Meet The New Boss, Same As The Old Boss

Nothing to see here, move along.

Critics Decry Looser Rules For Inauguration Fundraising : It’s All Politics : NPR: A week from Monday, President Obama is to take his public oath of office for a second term.

The inauguration will be marked by celebratory balls and other festivities, sponsored by the privately financed Presidential Inaugural Committee. The first Obama inauguration had strict fundraising rules. But this year, the rules have been loosened, and critics wonder what happened to the president’s old pledge to change the way Washington works.

Here’s how candidate Barack Obama put it during a 2008 debate: “We’re going to have to change the culture in Washington so that lobbyists and special interests aren’t driving the process and your voices aren’t being drowned out.”

For the inaugural committee in 2009, the fundraising limit was $50,000 per individual; no corporate money was allowed. Four years later, the maximum contribution is $1 million, and corporations are being solicited.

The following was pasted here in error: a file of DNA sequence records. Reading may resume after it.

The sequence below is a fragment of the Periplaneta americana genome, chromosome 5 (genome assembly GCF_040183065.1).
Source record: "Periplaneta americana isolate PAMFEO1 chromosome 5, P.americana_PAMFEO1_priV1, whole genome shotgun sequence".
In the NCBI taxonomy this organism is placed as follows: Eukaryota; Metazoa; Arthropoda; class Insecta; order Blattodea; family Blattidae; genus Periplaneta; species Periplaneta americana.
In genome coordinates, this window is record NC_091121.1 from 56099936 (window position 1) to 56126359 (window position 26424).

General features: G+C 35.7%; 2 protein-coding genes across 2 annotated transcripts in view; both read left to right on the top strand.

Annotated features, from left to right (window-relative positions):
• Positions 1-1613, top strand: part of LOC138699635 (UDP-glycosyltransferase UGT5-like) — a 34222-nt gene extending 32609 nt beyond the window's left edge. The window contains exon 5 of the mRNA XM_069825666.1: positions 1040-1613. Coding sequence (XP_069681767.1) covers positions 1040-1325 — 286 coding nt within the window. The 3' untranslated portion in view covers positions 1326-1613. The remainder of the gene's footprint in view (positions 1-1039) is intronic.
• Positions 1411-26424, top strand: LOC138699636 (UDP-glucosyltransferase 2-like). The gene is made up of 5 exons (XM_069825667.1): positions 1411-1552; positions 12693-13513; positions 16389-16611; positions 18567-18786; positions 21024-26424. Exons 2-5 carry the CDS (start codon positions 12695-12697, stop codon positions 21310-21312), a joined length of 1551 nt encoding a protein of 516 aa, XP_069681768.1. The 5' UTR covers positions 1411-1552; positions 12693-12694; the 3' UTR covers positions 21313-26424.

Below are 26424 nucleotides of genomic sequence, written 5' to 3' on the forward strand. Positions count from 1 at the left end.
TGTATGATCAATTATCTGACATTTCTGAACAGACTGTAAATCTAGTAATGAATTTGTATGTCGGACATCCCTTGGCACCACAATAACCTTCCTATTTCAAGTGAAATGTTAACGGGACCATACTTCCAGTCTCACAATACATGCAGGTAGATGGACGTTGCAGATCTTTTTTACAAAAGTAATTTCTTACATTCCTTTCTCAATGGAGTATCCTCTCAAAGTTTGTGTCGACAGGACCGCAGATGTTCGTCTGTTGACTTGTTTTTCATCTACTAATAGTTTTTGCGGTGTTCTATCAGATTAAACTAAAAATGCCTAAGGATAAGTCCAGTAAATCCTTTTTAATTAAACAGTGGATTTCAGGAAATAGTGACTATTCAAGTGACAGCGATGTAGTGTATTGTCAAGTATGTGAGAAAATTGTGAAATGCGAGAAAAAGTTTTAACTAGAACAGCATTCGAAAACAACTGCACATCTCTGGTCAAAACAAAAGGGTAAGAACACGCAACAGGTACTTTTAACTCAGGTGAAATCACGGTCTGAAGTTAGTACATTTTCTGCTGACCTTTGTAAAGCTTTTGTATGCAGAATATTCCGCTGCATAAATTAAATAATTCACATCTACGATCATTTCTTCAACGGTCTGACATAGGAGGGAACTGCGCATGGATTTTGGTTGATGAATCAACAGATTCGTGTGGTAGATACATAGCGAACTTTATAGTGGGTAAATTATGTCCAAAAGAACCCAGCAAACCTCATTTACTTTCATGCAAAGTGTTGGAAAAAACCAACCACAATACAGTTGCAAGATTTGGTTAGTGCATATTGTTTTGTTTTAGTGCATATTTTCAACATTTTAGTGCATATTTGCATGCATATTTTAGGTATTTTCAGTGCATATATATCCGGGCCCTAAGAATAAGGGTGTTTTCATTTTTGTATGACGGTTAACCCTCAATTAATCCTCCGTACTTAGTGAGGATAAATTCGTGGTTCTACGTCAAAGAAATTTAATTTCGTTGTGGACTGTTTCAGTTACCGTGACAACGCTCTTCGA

And on the debt ceiling in 2006 vs 2013?

“The fact that we are here today to debate raising America’s debt limit is a sign of leadership failure. It is a sign that the U.S. government can’t pay its own bills. … I therefore intend to oppose the effort to increase America’s debt limit.”
— Then-Sen. Barack Obama, floor speech in the Senate, March 16, 2006

He wasn’t alone in 2006.

Top Dems urging Obama to raise debt ceiling all voted against increase in ’06 – WashingtonExaminer.com: On March 16, 2006, the Senate held a vote on a measure to raise the debt ceiling by $781 billion — the fourth such vote of George W. Bush’s presidency. Republicans controlled the Senate, and Democrats spent much of the debate railing against Bush’s spending. “When it comes to deficits, this president owns all the records,” said Reid. “The three largest deficits in our nation’s history have all occurred under this administration’s watch.”

Declaring themselves outraged by such spending, Reid, Durbin, Schumer, and Murray all voted against raising the debt limit. So did every other Democrat — including Sen. Barack Obama. But on Friday, the four lawmakers urged now-President Obama not only to raise the ceiling but to do it in a constitutionally risky fashion by going over the head of Congress.